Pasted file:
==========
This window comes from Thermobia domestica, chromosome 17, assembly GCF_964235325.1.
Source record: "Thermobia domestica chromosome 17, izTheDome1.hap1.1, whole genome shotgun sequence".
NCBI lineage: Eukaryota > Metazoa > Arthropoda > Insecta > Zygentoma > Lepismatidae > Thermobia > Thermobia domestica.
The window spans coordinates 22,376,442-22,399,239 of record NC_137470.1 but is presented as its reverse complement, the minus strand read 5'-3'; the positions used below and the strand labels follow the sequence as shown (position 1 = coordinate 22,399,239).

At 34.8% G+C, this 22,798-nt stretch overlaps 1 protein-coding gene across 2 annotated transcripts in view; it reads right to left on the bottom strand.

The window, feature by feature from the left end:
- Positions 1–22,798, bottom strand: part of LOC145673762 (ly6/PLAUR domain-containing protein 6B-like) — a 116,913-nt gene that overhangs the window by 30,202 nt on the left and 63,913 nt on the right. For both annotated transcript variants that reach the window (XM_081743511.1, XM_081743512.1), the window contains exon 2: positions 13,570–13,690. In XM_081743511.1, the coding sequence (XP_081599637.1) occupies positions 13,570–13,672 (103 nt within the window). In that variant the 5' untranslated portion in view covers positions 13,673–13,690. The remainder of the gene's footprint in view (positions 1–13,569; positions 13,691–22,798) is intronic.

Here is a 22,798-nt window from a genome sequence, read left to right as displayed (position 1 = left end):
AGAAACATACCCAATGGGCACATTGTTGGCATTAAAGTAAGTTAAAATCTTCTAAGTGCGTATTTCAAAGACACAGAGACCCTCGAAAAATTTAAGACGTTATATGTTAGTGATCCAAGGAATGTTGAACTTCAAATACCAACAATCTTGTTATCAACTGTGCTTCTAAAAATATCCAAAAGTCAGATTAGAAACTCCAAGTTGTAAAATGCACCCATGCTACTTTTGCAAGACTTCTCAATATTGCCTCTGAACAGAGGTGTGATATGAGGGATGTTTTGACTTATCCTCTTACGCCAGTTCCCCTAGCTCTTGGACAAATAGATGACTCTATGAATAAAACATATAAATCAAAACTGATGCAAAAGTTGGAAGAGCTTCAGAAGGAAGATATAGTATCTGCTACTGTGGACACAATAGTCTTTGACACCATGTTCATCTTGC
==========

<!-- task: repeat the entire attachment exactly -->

This window comes from Thermobia domestica, chromosome 17, assembly GCF_964235325.1.
Source record: "Thermobia domestica chromosome 17, izTheDome1.hap1.1, whole genome shotgun sequence".
NCBI lineage: Eukaryota > Metazoa > Arthropoda > Insecta > Zygentoma > Lepismatidae > Thermobia > Thermobia domestica.
The window spans coordinates 22,376,442-22,399,239 of record NC_137470.1 but is presented as its reverse complement, the minus strand read 5'-3'; the positions used below and the strand labels follow the sequence as shown (position 1 = coordinate 22,399,239).

At 34.8% G+C, this 22,798-nt stretch overlaps 1 protein-coding gene across 2 annotated transcripts in view; it reads right to left on the bottom strand.

The window, feature by feature from the left end:
- Positions 1–22,798, bottom strand: part of LOC145673762 (ly6/PLAUR domain-containing protein 6B-like) — a 116,913-nt gene that overhangs the window by 30,202 nt on the left and 63,913 nt on the right. For both annotated transcript variants that reach the window (XM_081743511.1, XM_081743512.1), the window contains exon 2: positions 13,570–13,690. In XM_081743511.1, the coding sequence (XP_081599637.1) occupies positions 13,570–13,672 (103 nt within the window). In that variant the 5' untranslated portion in view covers positions 13,673–13,690. The remainder of the gene's footprint in view (positions 1–13,569; positions 13,691–22,798) is intronic.

Here is a 22,798-nt window from a genome sequence, read left to right as displayed (position 1 = left end):
AGAAACATACCCAATGGGCACATTGTTGGCATTAAAGTAAGTTAAAATCTTCTAAGTGCGTATTTCAAAGACACAGAGACCCTCGAAAAATTTAAGACGTTATATGTTAGTGATCCAAGGAATGTTGAACTTCAAATACCAACAATCTTGTTATCAACTGTGCTTCTAAAAATATCCAAAAGTCAGATTAGAAACTCCAAGTTGTAAAATGCACCCATGCTACTTTTGCAAGACTTCTCAATATTGCCTCTGAACAGAGGTGTGATATGAGGGATGTTTTGACTTATCCTCTTACGCCAGTTCCCCTAGCTCTTGGACAAATAGATGACTCTATGAATAAAACATATAAATCAAAACTGATGCAAAAGTTGGAAGAGCTTCAGAAGGAAGATATAGTATCTGCTACTGTGGACACAATAGTCTTTGACACCATGTTCATCTTGC